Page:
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Hudson Jeans, or at least a piece of it, is on the block.
This story first appeared in the October 26, 2011 issue of WWD. Subscribe Today.
Fireman Capital Partners and Webster Capital have put their stakes in the premium denim brand up for sale, which could lead to a complete sale of the company.
Investment bankers said a deal is likely to depend on what Peter Kim, chief executive officer and founder, wants to do with the brand. According to financial sources, Kim sold a minority stake to the two private equity firms in 2009 for $33 million.
Kim could not be reached for comment, and calls to Fireman and Webster were not returned by press time.
Fireman is said to be eager to unload its investment in Hudson Jeans, which represented its first significant apparel investment as an equity fund.
Financial and market sources said the brand was doing roughly $50 million in annual sales when the private equity firms took their stake, and since then, due to heavy marketing of the brand, volume for 2011 is projected to be in the $70 million range.
Shortly after the investment stake by Fireman and Webster, Kim projected sales could grow 10 to 25 percent in 2009 from the $50 million sales volume in 2008. That projection included a new campaign by advertising executive David Lipman, who also is an investor in Fireman Capital.
Sources expect that a sale of the firm, if it happens, would likely be for around $75 million to no more than $100 million, given current volume and sales growth projections. Growth is expected to be 25 percent over the next few years.
Founded in 2002, Hudson has a following among Hollywood’s celebrities, such as Rachel Bilson, Jessica Alba, Sienna Miller, Angelina Jolie and David Beckham. Athletes who favor the brand include Derek Jeter and Mark Sanchez. The Duchess of Cambridge, formerly known as Kate Middleton, is also a fan.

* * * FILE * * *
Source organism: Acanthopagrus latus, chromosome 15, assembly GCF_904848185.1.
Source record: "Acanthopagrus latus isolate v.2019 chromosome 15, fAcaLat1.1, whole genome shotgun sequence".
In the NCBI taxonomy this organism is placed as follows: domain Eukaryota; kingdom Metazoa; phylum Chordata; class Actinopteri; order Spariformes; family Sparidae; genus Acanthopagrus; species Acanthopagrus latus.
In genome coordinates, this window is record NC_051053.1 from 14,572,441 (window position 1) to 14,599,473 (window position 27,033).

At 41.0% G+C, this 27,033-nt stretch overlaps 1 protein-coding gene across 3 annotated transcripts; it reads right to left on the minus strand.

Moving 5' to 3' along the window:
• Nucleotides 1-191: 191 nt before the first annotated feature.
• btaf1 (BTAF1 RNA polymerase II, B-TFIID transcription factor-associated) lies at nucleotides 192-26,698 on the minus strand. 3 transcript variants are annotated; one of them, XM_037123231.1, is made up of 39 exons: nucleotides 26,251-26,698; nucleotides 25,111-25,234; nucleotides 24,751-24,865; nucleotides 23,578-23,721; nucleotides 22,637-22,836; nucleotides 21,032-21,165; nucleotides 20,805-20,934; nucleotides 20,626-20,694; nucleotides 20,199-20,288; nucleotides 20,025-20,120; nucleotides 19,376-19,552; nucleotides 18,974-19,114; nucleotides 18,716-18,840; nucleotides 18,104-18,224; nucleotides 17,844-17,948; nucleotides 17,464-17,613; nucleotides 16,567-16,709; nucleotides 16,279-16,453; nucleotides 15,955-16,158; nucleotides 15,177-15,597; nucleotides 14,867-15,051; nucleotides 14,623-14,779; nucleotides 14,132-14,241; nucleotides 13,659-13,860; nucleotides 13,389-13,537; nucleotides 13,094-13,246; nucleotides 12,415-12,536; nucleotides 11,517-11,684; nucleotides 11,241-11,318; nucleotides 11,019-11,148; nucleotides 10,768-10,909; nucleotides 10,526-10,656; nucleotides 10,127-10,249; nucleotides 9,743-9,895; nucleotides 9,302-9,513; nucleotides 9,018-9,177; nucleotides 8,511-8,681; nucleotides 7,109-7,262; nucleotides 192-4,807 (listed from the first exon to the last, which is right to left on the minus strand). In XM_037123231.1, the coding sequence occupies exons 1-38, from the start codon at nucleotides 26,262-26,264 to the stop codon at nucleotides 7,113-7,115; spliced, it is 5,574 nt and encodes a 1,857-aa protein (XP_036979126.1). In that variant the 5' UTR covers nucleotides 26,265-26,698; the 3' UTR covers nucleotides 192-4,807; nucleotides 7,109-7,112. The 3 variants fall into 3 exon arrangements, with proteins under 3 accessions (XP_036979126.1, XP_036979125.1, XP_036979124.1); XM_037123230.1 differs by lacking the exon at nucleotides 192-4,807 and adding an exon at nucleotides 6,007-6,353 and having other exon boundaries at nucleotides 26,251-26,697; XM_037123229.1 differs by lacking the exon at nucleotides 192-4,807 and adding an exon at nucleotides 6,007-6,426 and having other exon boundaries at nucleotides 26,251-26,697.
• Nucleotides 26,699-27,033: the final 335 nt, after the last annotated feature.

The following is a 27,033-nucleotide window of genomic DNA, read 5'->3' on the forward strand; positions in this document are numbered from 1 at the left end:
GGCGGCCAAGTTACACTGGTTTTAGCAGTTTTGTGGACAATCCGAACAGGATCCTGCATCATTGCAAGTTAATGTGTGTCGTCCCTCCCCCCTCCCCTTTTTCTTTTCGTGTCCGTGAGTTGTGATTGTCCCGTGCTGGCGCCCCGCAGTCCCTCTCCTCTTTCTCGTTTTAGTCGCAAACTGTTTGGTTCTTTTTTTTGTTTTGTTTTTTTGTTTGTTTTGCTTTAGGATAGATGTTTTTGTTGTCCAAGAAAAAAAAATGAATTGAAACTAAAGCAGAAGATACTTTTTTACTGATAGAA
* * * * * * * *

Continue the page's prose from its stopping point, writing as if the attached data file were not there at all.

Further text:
Its recent marketing campaigns featured Patrick Schwarzenegger, the son of former California governor Arnold Schwarzenegger and Maria Shriver, and Georgia May Jagger, daughter of Mick Jagger and Jerry Hall. Both were done under the creative direction of Lipman. Industry executives said it was Jagger’s fronting of an ad campaign for Hudson Jeans in fall 2009 that helped raise the brand’s profile internationally.
Investment bankers believe that Hudson Jeans will be acquired by a strategic buyer, rather than another private equity player. Sources said there are supposedly four or five strategic firms that have had discussions regarding the brand.
Some firms that have been mentioned as potential buyers include VF Corp., Kellwood Co. and G-III Apparel Group Ltd.
A spokeswoman for VF declined comment. VF, which owns Seven For All Mankind, is not believed to be a top contender, though. One source said the megagroup, which, on Sept. 13, completed its purchase of Timberland for $2.3 billion, is more likely to be eyeing acquisitions where annual volume is closer to the $1 billion range. Moreover, the company has said it is focusing its acquisition activity on lifestyle brands in the outdoor and action sports categories rather than in denim.
Kellwood executives could not be reached for comment. Kellwood has been on the acquisition trail, buying in recent years Adam, Rebecca Taylor and Zobha. While it is keen on an acquisition in the premium denim market, it is also looking at opportunities in other categories, said someone familiar with the firm’s acquisition strategy.
Executives at G-III did not return calls for comment by press time. G-III has said repeatedly it is on the lookout for more brands. It had taken a look at the jeanswear business belonging to The Jones Group, which is now the subject of negotiations with Delta Galil. Just how serious G-III might be is unclear, however. One investment banker said G-III tends to take at least one look at all opportunities that are available.